“THIS IS STILL THE PLACE WHERE YOU CAN SEE THE FILMS OF THE GREATEST DIRECTORS IN THE WORLD”
Le Soir’s Cannes correspondent Fabienne Bradfer was shocked to find himself sitting next to Brian De Palma at Thursday’s competition screening of François Ozon’s Jeune et jolie, and asked him a few questions before the film started. It was a rainy evening, and Bradfer writes that De Palma was there “incognito, umbrella in his right hand, Yankee cap on his knees.” Eventually, De Palma smiled toward Bradfer, “removed his headphones and muttered that at times like these, he is not eligible for Cannes.”
Bradfer’s blog post continues:
”I nod, trying not to soak with my umbrella. I'm sitting next to one of the greatest American filmmakers. We chat a little, timidly at first. After exchanging a few words on his arrival the day before from the United States, the weather, his refusal to watch movies on an airplane and the irritation of getting up every two seconds to let other spectators pass, he said: ‘What is your name? Mine is Brian,’ and shook my hand. I smiled at him, saying that I know his name is Brian and mine is Fabienne. From there follows a friendly conversation about the ironic pleasure of going to see films at festivals. His average: 5 per day. He tells me: ‘This is still the place where you can see the films of the greatest directors in the world.’ Brian De Palma loves to haunt film festivals. I slip in the name of Hitchcock, his eyes light up. He dedicates his boundless admiration. With mischief in his eyes, he says: ‘And Kim Novak is coming ...’. He can’t find the words. Brian De Palma will be able to relive the great cinematic emotion of his youth: watching Vertigo in a restored version thanks to Cannes Classics."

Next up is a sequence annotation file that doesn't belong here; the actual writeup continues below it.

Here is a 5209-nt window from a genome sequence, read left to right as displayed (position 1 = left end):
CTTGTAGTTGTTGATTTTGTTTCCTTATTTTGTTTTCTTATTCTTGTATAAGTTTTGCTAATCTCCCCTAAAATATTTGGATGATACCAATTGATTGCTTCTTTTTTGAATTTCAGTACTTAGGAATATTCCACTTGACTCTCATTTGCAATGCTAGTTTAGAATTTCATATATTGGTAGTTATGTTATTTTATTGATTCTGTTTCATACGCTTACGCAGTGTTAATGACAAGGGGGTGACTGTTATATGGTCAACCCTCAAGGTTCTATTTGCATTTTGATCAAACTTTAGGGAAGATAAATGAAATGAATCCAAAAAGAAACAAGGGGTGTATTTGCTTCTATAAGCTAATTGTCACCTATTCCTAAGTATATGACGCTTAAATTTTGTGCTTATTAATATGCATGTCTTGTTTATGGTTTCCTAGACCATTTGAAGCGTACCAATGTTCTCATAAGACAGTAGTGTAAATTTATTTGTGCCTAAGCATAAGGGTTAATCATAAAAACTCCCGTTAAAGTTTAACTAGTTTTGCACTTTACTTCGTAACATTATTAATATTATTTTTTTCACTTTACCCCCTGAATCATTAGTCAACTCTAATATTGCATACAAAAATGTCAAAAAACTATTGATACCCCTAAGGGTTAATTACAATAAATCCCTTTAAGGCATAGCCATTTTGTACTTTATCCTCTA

According to a tweet from Francois Yon, De Palma also attended a screening of Fabio Grassadonia and Antonio Piazza’s Salvo. That film is part of Cannes "Critics Week," and one other tweet says that if you want to see De Palma on the Croisette, that is where you will most often find him.